RELIGION / Vol. 41, No. 2 (Summer 1974)
Arien Mack, Editor
[reprinted in 51:2 50th Anniversary Issue Pt. 2] Discusses Protestant secularization, the effects of American civil religion and socialism upon it, and the current relationships between religion and social and cultural movements.
Argues that while current writings on American religion are abundant, little is being done to upgrade the quality of these works or to understand the array and impact of trends and fads in religion.
Argues that historians of religion have not made available materials which the public needs in order to understand religious issues.
What has happened to dialectic theology? The question is in some ways a nasty one. Even so, I could not care less about it—I mean, about what has happened to dialectic theology—were it not for the fact that in the fate of dialectic theology is also sealed the fate of theology tout court. Dialectic or otherwise, it makes a difference how any theology originates, how it develops and spreads, how it shrinks or becomes the seedbed for another theology.
Terrorism is of two kinds: the regime of terror and the siege of terror. The first refers to terrorism as the instrument of an established order, the second to revolutionary movements that are bent on overthrowing a dominant regime. Undoubtedly the former is more important. Camus once observed that most of the crimes of the twentieth century have been committed in the name of the state. But revolutionary terrorism. derivative and reflexive though it may be, exposes a level of perception into the universe of killing and being killed that may be even more revealing than state terrorism.
If cults are simply deviant, do they become sects as they incorporate Christian elements or as they accommodate to the "conventional consensus"? Can they become sects at all? Such a conceptualization may have theological utility, but it seems unlikely that any useful basis for a sociological conception of the cult concerned with its dynamics of development is to he founded on this view.
Religion, like electricity, is a kind of energy with which we are quite familiar but of which we actually know very little. Though its essence remains concealed, electrical energy can be made subject to man's will, but religious energy seems to have an unfathomable will of its own. It may transfigure a criminal in prison, erupt as a social movement, glorify a political order—and then depart suddenly, leaving men stranded in the desert of the utterly secular.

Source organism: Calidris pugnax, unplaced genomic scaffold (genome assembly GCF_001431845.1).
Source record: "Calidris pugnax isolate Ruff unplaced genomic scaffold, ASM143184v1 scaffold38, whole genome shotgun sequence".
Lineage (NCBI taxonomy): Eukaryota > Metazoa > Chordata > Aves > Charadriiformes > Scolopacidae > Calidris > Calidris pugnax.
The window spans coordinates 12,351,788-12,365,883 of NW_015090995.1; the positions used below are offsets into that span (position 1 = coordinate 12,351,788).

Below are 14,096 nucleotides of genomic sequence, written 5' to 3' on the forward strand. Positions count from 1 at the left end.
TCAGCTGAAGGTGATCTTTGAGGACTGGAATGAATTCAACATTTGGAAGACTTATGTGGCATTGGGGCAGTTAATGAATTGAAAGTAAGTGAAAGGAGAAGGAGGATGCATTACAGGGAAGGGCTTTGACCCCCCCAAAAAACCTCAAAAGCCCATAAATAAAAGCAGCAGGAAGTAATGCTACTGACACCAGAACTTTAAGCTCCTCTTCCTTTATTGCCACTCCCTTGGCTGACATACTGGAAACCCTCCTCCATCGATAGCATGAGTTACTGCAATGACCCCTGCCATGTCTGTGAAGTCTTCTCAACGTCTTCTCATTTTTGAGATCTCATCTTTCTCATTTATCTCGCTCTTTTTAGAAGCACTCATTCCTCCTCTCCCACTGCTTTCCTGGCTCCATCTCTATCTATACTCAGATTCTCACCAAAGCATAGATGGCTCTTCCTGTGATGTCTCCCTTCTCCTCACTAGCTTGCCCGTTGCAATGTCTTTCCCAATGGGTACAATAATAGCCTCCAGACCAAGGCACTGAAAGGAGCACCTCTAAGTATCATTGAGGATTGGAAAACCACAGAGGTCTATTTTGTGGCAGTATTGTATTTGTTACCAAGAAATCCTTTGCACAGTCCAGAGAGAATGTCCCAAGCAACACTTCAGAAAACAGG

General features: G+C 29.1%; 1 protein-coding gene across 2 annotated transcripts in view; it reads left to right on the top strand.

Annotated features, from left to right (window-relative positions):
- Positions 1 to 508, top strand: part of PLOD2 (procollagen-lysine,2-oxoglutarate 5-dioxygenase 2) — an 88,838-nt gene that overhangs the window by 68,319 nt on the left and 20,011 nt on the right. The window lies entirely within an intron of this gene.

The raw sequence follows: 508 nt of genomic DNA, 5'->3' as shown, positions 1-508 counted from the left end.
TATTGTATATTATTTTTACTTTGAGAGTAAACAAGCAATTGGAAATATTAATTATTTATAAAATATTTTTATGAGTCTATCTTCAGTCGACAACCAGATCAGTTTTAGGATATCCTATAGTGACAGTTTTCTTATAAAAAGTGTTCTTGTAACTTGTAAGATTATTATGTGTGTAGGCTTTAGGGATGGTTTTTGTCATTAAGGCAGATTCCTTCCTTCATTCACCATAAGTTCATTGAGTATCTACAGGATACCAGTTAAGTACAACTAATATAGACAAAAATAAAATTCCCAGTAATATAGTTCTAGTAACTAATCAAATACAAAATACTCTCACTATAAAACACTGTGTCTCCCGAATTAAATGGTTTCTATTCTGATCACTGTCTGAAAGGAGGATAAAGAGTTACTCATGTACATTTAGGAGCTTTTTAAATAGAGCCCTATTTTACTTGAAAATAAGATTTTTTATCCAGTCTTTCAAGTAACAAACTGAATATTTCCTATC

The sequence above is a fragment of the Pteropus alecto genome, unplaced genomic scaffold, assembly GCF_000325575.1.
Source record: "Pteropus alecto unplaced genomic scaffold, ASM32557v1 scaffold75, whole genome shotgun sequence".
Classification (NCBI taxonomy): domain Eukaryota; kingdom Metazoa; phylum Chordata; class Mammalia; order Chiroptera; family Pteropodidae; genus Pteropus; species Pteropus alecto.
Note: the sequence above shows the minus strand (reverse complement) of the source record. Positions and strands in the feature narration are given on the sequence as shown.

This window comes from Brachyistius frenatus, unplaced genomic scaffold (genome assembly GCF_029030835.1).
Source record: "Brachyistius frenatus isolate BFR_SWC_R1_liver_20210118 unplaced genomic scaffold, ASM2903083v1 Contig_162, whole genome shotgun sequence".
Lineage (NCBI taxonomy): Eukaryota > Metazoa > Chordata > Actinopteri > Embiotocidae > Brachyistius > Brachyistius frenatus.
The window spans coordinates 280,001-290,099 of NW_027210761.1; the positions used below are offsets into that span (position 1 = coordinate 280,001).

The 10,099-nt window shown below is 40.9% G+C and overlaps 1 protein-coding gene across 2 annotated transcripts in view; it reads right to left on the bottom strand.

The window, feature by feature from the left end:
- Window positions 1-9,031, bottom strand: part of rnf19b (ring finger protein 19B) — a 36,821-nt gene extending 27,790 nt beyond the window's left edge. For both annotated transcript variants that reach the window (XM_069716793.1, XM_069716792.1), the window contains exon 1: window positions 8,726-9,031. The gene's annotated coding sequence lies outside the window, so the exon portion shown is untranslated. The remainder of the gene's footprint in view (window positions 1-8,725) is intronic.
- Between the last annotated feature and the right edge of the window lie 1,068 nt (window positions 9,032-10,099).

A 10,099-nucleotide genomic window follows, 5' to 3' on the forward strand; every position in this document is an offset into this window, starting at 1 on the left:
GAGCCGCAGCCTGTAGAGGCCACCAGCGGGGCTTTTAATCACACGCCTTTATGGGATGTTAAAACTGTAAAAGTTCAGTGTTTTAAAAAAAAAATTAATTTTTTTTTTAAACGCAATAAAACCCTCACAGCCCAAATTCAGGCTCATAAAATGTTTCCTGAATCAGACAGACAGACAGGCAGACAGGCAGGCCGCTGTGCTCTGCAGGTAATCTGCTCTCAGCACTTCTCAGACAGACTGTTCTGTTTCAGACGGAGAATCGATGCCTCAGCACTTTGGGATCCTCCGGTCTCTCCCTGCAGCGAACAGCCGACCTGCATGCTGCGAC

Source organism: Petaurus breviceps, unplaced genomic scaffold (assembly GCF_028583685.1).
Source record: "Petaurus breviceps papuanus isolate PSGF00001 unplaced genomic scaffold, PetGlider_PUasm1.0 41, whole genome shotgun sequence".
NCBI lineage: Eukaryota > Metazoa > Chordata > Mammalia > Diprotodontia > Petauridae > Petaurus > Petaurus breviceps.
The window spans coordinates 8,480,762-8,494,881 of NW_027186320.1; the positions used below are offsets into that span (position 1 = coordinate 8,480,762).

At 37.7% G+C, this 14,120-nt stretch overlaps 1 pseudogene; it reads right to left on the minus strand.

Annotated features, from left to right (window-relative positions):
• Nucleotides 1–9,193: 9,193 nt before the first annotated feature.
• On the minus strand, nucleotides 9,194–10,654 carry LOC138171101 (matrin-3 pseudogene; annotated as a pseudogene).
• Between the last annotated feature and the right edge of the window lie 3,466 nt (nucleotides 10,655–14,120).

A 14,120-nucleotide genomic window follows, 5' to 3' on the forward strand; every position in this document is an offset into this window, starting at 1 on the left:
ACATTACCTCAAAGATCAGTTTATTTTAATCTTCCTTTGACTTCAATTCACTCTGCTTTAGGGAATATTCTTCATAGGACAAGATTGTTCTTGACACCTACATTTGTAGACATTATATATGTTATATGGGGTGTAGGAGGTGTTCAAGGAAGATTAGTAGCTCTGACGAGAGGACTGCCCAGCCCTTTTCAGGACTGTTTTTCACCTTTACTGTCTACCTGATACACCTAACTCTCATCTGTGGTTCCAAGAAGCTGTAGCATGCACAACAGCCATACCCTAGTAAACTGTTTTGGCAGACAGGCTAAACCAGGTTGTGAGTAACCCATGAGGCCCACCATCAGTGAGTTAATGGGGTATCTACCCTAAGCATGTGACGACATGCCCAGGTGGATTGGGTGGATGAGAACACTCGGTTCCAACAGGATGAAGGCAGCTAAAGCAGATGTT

The question of the scope of "the religious factor" has concerned sociologists of religion, as indeed it has concerned a large variety of other students of religion. There has long been present in thought about religion, generally, some propensity to extend the meaning of that term beyond what are conventionally, and virtually without dispute, regarded as "properly" religious phenomena. That sociologists have appreciably shared this tendency is something quite plain and not at all difficult to document.
The psychology of religion has come to a fundamental impasse in its development as a science of religion. Most psychologists of religion consider the theoretical constructions of traditional psychology of religion to be too limited. On the other hand, the same psychologists tend to accept the validity of the philosophical assumptions which have undergirded the preferred research methods of the discipline. Indeed, a strong argument against the theoretical constructs of traditional psychologists of religion is that they are incompatible with the assumptions implicit in accepted methods of research. The task now confronting the psychology of religion is to formulate a new theoretical stance more congruent with the philosophical assumptions which undergird its preferred research methods. I shall develop this general argument in the discussion which follows.